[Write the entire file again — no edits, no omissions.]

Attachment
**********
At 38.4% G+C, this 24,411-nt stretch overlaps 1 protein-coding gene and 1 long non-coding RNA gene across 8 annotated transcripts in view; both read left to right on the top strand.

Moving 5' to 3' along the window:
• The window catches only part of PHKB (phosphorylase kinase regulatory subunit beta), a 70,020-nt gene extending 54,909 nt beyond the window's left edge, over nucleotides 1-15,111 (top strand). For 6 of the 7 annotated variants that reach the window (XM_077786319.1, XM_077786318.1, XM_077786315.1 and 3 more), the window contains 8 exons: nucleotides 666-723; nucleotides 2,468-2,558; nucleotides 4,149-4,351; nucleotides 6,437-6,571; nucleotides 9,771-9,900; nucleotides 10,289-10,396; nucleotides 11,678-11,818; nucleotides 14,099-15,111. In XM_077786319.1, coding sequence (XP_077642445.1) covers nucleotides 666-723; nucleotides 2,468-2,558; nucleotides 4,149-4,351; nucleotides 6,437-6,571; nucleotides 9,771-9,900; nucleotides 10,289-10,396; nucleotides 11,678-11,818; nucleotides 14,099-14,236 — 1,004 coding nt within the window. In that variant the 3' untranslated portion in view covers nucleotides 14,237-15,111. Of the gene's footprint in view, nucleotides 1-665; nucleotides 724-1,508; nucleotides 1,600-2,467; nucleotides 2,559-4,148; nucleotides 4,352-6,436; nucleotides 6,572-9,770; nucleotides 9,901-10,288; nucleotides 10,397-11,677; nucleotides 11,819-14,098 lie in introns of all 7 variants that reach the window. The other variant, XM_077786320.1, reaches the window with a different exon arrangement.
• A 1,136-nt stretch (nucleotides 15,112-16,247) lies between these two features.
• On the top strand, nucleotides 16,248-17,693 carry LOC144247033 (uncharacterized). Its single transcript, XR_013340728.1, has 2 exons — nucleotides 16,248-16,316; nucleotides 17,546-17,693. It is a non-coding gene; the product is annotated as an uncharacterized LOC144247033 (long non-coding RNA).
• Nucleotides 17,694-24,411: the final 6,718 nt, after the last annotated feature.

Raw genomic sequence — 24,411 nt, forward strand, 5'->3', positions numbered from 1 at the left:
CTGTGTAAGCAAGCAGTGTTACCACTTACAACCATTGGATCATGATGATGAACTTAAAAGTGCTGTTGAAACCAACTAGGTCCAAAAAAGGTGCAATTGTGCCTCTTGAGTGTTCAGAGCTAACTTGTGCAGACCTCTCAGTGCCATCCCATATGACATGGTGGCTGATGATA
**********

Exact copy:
At 38.4% G+C, this 24,411-nt stretch overlaps 1 protein-coding gene and 1 long non-coding RNA gene across 8 annotated transcripts in view; both read left to right on the top strand.

Moving 5' to 3' along the window:
• The window catches only part of PHKB (phosphorylase kinase regulatory subunit beta), a 70,020-nt gene extending 54,909 nt beyond the window's left edge, over nucleotides 1-15,111 (top strand). For 6 of the 7 annotated variants that reach the window (XM_077786319.1, XM_077786318.1, XM_077786315.1 and 3 more), the window contains 8 exons: nucleotides 666-723; nucleotides 2,468-2,558; nucleotides 4,149-4,351; nucleotides 6,437-6,571; nucleotides 9,771-9,900; nucleotides 10,289-10,396; nucleotides 11,678-11,818; nucleotides 14,099-15,111. In XM_077786319.1, coding sequence (XP_077642445.1) covers nucleotides 666-723; nucleotides 2,468-2,558; nucleotides 4,149-4,351; nucleotides 6,437-6,571; nucleotides 9,771-9,900; nucleotides 10,289-10,396; nucleotides 11,678-11,818; nucleotides 14,099-14,236 — 1,004 coding nt within the window. In that variant the 3' untranslated portion in view covers nucleotides 14,237-15,111. Of the gene's footprint in view, nucleotides 1-665; nucleotides 724-1,508; nucleotides 1,600-2,467; nucleotides 2,559-4,148; nucleotides 4,352-6,436; nucleotides 6,572-9,770; nucleotides 9,901-10,288; nucleotides 10,397-11,677; nucleotides 11,819-14,098 lie in introns of all 7 variants that reach the window. The other variant, XM_077786320.1, reaches the window with a different exon arrangement.
• A 1,136-nt stretch (nucleotides 15,112-16,247) lies between these two features.
• On the top strand, nucleotides 16,248-17,693 carry LOC144247033 (uncharacterized). Its single transcript, XR_013340728.1, has 2 exons — nucleotides 16,248-16,316; nucleotides 17,546-17,693. It is a non-coding gene; the product is annotated as an uncharacterized LOC144247033 (long non-coding RNA).
• Nucleotides 17,694-24,411: the final 6,718 nt, after the last annotated feature.

Raw genomic sequence — 24,411 nt, forward strand, 5'->3', positions numbered from 1 at the left:
CTGTGTAAGCAAGCAGTGTTACCACTTACAACCATTGGATCATGATGATGAACTTAAAAGTGCTGTTGAAACCAACTAGGTCCAAAAAAGGTGCAATTGTGCCTCTTGAGTGTTCAGAGCTAACTTGTGCAGACCTCTCAGTGCCATCCCATATGACATGGTGGCTGATGATA